Warren Buffett famously said, ‘Volatility is far from synonymous with risk.’ So it seems the smart money knows that debt – which is usually involved in bankruptcies – is a very important factor, when you assess how risky a company is. Importantly, AAR Corp. (NYSE:AIR) does carry debt. But the more important question is: how much risk is that debt creating?
Why Does Debt Bring Risk?
Debt is a tool to help businesses grow, but if a business is incapable of paying off its lenders, then it exists at their mercy. In the worst case scenario, a company can go bankrupt if it cannot pay its creditors. However, a more usual (but still expensive) situation is where a company must dilute shareholders at a cheap share price simply to get debt under control. Of course, the upside of debt is that it often represents cheap capital, especially when it replaces dilution in a company with the ability to reinvest at high rates of return. The first thing to do when considering how much debt a business uses is to look at its cash and debt together.
What Is AAR’s Debt?
The image below, which you can click on for greater detail, shows that AAR had debt of US$103.2m at the end of November 2021, a reduction from US$220.3m over a year. On the flip side, it has US$42.7m in cash leading to net debt of about US$60.5m.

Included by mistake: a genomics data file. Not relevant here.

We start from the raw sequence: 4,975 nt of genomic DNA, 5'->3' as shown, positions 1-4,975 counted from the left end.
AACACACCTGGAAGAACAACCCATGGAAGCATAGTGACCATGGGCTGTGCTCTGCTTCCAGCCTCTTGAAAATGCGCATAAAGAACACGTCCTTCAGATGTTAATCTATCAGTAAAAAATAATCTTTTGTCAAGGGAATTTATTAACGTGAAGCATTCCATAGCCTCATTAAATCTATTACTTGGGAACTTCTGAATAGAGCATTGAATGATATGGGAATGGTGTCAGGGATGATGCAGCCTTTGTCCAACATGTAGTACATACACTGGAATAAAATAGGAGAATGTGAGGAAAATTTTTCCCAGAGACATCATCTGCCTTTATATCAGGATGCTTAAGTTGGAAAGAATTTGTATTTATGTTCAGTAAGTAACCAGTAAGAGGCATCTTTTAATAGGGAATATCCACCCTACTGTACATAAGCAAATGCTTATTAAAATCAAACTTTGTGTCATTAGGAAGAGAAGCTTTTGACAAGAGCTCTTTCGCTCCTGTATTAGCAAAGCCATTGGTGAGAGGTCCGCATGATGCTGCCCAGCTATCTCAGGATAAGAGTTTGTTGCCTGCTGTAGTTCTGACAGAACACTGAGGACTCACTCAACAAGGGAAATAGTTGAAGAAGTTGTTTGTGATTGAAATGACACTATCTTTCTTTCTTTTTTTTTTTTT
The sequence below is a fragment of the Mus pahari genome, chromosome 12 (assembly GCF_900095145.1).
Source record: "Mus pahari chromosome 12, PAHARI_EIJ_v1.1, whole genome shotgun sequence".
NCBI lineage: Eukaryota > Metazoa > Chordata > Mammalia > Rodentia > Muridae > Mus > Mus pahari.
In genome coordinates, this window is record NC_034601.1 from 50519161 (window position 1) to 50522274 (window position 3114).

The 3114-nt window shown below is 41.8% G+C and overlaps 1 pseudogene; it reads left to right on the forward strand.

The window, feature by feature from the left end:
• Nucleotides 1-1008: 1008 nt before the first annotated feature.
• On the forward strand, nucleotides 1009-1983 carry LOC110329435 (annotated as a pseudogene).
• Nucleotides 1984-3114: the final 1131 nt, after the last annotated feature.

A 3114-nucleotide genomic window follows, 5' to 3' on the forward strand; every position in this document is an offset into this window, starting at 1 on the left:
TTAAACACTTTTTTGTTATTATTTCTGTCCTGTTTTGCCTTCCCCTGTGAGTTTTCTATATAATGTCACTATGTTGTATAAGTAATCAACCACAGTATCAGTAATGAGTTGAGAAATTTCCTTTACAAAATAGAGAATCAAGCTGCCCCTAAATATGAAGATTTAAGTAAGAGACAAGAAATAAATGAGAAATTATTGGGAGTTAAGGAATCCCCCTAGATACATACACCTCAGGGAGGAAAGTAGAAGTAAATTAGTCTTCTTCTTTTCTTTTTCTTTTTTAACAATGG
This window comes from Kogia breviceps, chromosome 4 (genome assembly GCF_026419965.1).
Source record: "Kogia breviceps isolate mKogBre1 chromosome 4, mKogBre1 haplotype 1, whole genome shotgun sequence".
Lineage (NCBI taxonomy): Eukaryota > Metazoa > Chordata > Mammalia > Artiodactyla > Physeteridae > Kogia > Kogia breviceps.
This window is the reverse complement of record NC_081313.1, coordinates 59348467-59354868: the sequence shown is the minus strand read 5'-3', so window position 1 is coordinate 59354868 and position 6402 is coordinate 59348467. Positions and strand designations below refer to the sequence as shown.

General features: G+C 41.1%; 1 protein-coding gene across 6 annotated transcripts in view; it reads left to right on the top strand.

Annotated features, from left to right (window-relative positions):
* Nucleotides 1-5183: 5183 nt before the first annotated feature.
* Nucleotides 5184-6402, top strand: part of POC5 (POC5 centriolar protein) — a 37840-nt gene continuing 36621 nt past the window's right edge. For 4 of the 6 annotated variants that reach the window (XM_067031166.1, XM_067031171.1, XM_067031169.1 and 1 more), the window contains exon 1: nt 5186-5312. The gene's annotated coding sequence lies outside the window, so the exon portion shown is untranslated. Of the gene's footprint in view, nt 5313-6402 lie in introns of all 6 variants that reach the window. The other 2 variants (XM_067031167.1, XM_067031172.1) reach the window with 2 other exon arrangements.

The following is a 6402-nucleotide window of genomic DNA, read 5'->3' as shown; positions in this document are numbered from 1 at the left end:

A Look At AAR’s Liabilities
According to the last reported balance sheet, AAR had liabilities of US$320.2m due within 12 months, and liabilities of US$202.4m due beyond 12 months. On the other hand, it had cash of US$42.7m and US$260.6m worth of receivables due within a year. So its liabilities total US$219.3m more than the combination of its cash and short-term receivables.
Since publicly traded AAR shares are worth a total of US$1.47b, it seems unlikely that this level of liabilities would be a major threat. However, we do think it is worth keeping an eye on its balance sheet strength, as it may change over time.
We use two main ratios to inform us about debt levels relative to earnings. The first is net debt divided by earnings before interest, tax, depreciation, and amortization (EBITDA), while the second is how many times its earnings before interest and tax (EBIT) covers its interest expense (or its interest cover, for short). Thus we consider debt relative to earnings both with and without depreciation and amortization expenses.
AAR’s net debt is only 0.65 times its EBITDA. And its EBIT easily covers its interest expense, being 18.9 times the size. So we’re pretty relaxed about its super-conservative use of debt. In addition to that, we’re happy to report that AAR has boosted its EBIT by 51%, thus reducing the spectre of future debt repayments. When analysing debt levels, the balance sheet is the obvious place to start. But it is future earnings, more than anything, that will determine AAR’s ability to maintain a healthy balance sheet going forward.
Finally, while the tax-man may adore accounting profits, lenders only accept cold hard cash. So we always check how much of that EBIT is translated into free cash flow. During the last three years, AAR produced sturdy free cash flow equating to 69% of its EBIT, about what we’d expect. This cold hard cash means it can reduce its debt when it wants to.
Happily, AAR’s impressive interest cover implies it has the upper hand on its debt. And that’s just the beginning of the good news since its EBIT growth rate is also very heartening. Overall, we don’t think AAR is taking any bad risks, as its debt load seems modest. So we’re not worried about the use of a little leverage on the balance sheet.